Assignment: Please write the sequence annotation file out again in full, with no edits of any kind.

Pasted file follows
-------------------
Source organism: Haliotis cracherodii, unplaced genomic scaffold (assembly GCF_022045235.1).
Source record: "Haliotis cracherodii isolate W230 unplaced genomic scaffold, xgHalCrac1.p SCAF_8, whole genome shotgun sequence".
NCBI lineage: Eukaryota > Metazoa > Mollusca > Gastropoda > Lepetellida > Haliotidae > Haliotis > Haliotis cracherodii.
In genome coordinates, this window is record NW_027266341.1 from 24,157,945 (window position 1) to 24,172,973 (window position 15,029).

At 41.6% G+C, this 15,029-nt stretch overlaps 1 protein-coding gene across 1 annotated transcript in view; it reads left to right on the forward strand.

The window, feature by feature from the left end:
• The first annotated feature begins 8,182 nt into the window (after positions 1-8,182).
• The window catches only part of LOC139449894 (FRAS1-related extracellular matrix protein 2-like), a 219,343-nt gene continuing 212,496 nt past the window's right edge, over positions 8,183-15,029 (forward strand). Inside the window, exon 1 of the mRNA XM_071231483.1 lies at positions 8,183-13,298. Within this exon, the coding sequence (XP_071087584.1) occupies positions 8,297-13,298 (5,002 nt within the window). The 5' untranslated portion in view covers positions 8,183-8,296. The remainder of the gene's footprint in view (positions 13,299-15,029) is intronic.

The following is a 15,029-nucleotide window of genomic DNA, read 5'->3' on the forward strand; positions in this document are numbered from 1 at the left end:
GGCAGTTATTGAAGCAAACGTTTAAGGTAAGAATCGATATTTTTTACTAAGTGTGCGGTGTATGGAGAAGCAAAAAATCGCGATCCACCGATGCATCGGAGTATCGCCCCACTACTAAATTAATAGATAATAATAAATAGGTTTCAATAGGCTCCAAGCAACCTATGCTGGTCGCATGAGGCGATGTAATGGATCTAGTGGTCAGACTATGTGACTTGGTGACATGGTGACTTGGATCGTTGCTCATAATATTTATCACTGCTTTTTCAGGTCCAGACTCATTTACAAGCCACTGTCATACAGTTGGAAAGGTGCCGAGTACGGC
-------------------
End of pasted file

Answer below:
Source organism: Haliotis cracherodii, unplaced genomic scaffold (assembly GCF_022045235.1).
Source record: "Haliotis cracherodii isolate W230 unplaced genomic scaffold, xgHalCrac1.p SCAF_8, whole genome shotgun sequence".
NCBI lineage: Eukaryota > Metazoa > Mollusca > Gastropoda > Lepetellida > Haliotidae > Haliotis > Haliotis cracherodii.
In genome coordinates, this window is record NW_027266341.1 from 24,157,945 (window position 1) to 24,172,973 (window position 15,029).

At 41.6% G+C, this 15,029-nt stretch overlaps 1 protein-coding gene across 1 annotated transcript in view; it reads left to right on the forward strand.

The window, feature by feature from the left end:
• The first annotated feature begins 8,182 nt into the window (after positions 1-8,182).
• The window catches only part of LOC139449894 (FRAS1-related extracellular matrix protein 2-like), a 219,343-nt gene continuing 212,496 nt past the window's right edge, over positions 8,183-15,029 (forward strand). Inside the window, exon 1 of the mRNA XM_071231483.1 lies at positions 8,183-13,298. Within this exon, the coding sequence (XP_071087584.1) occupies positions 8,297-13,298 (5,002 nt within the window). The 5' untranslated portion in view covers positions 8,183-8,296. The remainder of the gene's footprint in view (positions 13,299-15,029) is intronic.

The following is a 15,029-nucleotide window of genomic DNA, read 5'->3' on the forward strand; positions in this document are numbered from 1 at the left end:
GGCAGTTATTGAAGCAAACGTTTAAGGTAAGAATCGATATTTTTTACTAAGTGTGCGGTGTATGGAGAAGCAAAAAATCGCGATCCACCGATGCATCGGAGTATCGCCCCACTACTAAATTAATAGATAATAATAAATAGGTTTCAATAGGCTCCAAGCAACCTATGCTGGTCGCATGAGGCGATGTAATGGATCTAGTGGTCAGACTATGTGACTTGGTGACATGGTGACTTGGATCGTTGCTCATAATATTTATCACTGCTTTTTCAGGTCCAGACTCATTTACAAGCCACTGTCATACAGTTGGAAAGGTGCCGAGTACGGC